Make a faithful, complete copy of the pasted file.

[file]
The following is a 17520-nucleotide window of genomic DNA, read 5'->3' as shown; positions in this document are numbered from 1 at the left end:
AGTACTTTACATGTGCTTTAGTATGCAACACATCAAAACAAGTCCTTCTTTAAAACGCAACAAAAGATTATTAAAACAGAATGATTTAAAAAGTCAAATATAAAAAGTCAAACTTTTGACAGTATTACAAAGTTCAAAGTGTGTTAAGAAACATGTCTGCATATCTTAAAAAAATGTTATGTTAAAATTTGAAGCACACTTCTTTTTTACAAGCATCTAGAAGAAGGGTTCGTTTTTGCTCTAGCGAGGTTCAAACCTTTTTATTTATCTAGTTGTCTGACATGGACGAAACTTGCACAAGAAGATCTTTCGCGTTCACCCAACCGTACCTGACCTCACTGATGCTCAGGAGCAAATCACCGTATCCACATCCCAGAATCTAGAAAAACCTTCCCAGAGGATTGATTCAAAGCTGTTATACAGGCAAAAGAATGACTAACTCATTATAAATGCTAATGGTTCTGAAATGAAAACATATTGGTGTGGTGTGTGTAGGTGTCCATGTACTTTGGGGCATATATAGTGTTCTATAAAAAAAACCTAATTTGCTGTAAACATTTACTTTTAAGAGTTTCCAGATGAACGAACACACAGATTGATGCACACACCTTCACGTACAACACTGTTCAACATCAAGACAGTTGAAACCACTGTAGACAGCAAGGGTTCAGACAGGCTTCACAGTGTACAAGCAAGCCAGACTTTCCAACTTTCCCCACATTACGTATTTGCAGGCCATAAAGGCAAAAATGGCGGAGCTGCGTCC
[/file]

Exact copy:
The following is a 17520-nucleotide window of genomic DNA, read 5'->3' as shown; positions in this document are numbered from 1 at the left end:
AGTACTTTACATGTGCTTTAGTATGCAACACATCAAAACAAGTCCTTCTTTAAAACGCAACAAAAGATTATTAAAACAGAATGATTTAAAAAGTCAAATATAAAAAGTCAAACTTTTGACAGTATTACAAAGTTCAAAGTGTGTTAAGAAACATGTCTGCATATCTTAAAAAAATGTTATGTTAAAATTTGAAGCACACTTCTTTTTTACAAGCATCTAGAAGAAGGGTTCGTTTTTGCTCTAGCGAGGTTCAAACCTTTTTATTTATCTAGTTGTCTGACATGGACGAAACTTGCACAAGAAGATCTTTCGCGTTCACCCAACCGTACCTGACCTCACTGATGCTCAGGAGCAAATCACCGTATCCACATCCCAGAATCTAGAAAAACCTTCCCAGAGGATTGATTCAAAGCTGTTATACAGGCAAAAGAATGACTAACTCATTATAAATGCTAATGGTTCTGAAATGAAAACATATTGGTGTGGTGTGTGTAGGTGTCCATGTACTTTGGGGCATATATAGTGTTCTATAAAAAAAACCTAATTTGCTGTAAACATTTACTTTTAAGAGTTTCCAGATGAACGAACACACAGATTGATGCACACACCTTCACGTACAACACTGTTCAACATCAAGACAGTTGAAACCACTGTAGACAGCAAGGGTTCAGACAGGCTTCACAGTGTACAAGCAAGCCAGACTTTCCAACTTTCCCCACATTACGTATTTGCAGGCCATAAAGGCAAAAATGGCGGAGCTGCGTCC